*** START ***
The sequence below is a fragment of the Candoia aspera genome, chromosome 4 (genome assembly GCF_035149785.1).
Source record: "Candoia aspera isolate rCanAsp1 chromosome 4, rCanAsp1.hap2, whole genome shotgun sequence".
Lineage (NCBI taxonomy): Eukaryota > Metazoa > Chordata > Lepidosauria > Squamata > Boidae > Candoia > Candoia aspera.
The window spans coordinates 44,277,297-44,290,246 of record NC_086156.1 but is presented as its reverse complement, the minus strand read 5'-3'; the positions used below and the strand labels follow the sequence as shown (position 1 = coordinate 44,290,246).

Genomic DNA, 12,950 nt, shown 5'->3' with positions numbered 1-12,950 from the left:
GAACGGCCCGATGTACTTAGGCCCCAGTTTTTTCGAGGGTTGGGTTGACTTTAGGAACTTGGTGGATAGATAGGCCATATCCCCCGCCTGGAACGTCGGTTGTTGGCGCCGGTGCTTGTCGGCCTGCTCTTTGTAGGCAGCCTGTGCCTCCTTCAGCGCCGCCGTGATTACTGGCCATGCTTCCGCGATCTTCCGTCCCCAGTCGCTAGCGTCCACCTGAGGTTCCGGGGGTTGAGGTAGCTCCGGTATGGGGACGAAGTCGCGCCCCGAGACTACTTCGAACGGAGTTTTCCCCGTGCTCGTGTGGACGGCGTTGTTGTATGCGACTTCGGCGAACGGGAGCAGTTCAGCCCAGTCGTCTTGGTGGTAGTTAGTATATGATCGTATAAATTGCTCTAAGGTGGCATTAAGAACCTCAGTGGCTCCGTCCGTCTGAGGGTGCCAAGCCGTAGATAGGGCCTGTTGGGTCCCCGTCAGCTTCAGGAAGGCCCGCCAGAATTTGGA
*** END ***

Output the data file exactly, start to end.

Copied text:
The sequence below is a fragment of the Candoia aspera genome, chromosome 4 (genome assembly GCF_035149785.1).
Source record: "Candoia aspera isolate rCanAsp1 chromosome 4, rCanAsp1.hap2, whole genome shotgun sequence".
Lineage (NCBI taxonomy): Eukaryota > Metazoa > Chordata > Lepidosauria > Squamata > Boidae > Candoia > Candoia aspera.
The window spans coordinates 44,277,297-44,290,246 of record NC_086156.1 but is presented as its reverse complement, the minus strand read 5'-3'; the positions used below and the strand labels follow the sequence as shown (position 1 = coordinate 44,290,246).

Genomic DNA, 12,950 nt, shown 5'->3' with positions numbered 1-12,950 from the left:
GAACGGCCCGATGTACTTAGGCCCCAGTTTTTTCGAGGGTTGGGTTGACTTTAGGAACTTGGTGGATAGATAGGCCATATCCCCCGCCTGGAACGTCGGTTGTTGGCGCCGGTGCTTGTCGGCCTGCTCTTTGTAGGCAGCCTGTGCCTCCTTCAGCGCCGCCGTGATTACTGGCCATGCTTCCGCGATCTTCCGTCCCCAGTCGCTAGCGTCCACCTGAGGTTCCGGGGGTTGAGGTAGCTCCGGTATGGGGACGAAGTCGCGCCCCGAGACTACTTCGAACGGAGTTTTCCCCGTGCTCGTGTGGACGGCGTTGTTGTATGCGACTTCGGCGAACGGGAGCAGTTCAGCCCAGTCGTCTTGGTGGTAGTTAGTATATGATCGTATAAATTGCTCTAAGGTGGCATTAAGAACCTCAGTGGCTCCGTCCGTCTGAGGGTGCCAAGCCGTAGATAGGGCCTGTTGGGTCCCCGTCAGCTTCAGGAAGGCCCGCCAGAATTTGGA